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American federal system -- why is it called cooperative federalism now?

Why does cooperative federalism, as compared to dual federalism, best describe the American federal system today?

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The national government, the federal government, has way more control than people would have thought.  Look at the educational system.  Education used to be local.  Now the federal government has gotten involved in the last decade, starting seriously with No Child Left Behind, and not for the better.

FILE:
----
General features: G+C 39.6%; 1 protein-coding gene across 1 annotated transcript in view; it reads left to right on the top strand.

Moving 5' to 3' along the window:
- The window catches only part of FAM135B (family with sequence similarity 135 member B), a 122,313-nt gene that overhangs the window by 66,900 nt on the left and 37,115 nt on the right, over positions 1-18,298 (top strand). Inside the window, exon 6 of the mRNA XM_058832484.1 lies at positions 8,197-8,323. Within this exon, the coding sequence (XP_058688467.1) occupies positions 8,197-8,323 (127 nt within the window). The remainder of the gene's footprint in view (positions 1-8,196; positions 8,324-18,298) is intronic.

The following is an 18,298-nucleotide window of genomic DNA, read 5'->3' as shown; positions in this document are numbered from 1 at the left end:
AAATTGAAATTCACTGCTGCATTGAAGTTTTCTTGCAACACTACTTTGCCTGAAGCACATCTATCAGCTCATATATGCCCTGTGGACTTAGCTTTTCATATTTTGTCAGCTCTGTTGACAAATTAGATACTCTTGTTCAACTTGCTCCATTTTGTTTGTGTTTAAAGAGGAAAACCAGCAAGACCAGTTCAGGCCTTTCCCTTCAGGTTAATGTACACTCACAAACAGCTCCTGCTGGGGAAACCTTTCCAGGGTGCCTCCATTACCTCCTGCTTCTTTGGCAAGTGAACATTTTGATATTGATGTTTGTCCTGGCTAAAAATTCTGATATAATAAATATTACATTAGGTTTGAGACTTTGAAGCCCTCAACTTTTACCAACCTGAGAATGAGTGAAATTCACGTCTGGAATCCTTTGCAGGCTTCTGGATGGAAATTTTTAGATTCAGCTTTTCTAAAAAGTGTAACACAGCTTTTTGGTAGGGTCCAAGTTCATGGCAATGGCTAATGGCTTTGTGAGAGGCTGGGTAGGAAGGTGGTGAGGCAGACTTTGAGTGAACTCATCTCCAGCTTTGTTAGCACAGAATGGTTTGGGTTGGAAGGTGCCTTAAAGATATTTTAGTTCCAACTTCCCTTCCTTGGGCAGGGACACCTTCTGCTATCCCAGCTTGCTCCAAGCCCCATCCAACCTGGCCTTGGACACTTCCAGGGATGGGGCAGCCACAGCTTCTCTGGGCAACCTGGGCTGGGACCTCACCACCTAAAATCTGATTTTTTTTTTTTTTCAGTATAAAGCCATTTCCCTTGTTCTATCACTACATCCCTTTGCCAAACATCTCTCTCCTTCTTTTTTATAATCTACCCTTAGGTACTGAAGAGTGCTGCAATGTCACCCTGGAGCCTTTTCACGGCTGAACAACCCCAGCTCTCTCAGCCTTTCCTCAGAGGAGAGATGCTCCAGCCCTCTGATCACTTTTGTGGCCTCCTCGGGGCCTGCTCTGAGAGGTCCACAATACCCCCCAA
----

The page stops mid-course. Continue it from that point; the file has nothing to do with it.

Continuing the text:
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We can call our present system a system of cooperative federalism rather than dual federalism because the national government is much more involved in state affairs than it used to be.  The federal government now uses the money that it gives to the states to have control over policy areas that used to be reserved for the states.  So, for example, the federal government requires the states to go along with the No Child Left Behind law.  It does this by saying that states can only get aid for education from the federal government if they follow that law.  Thus, the federal government is forcing its way into areas that used to be the province of the state. 

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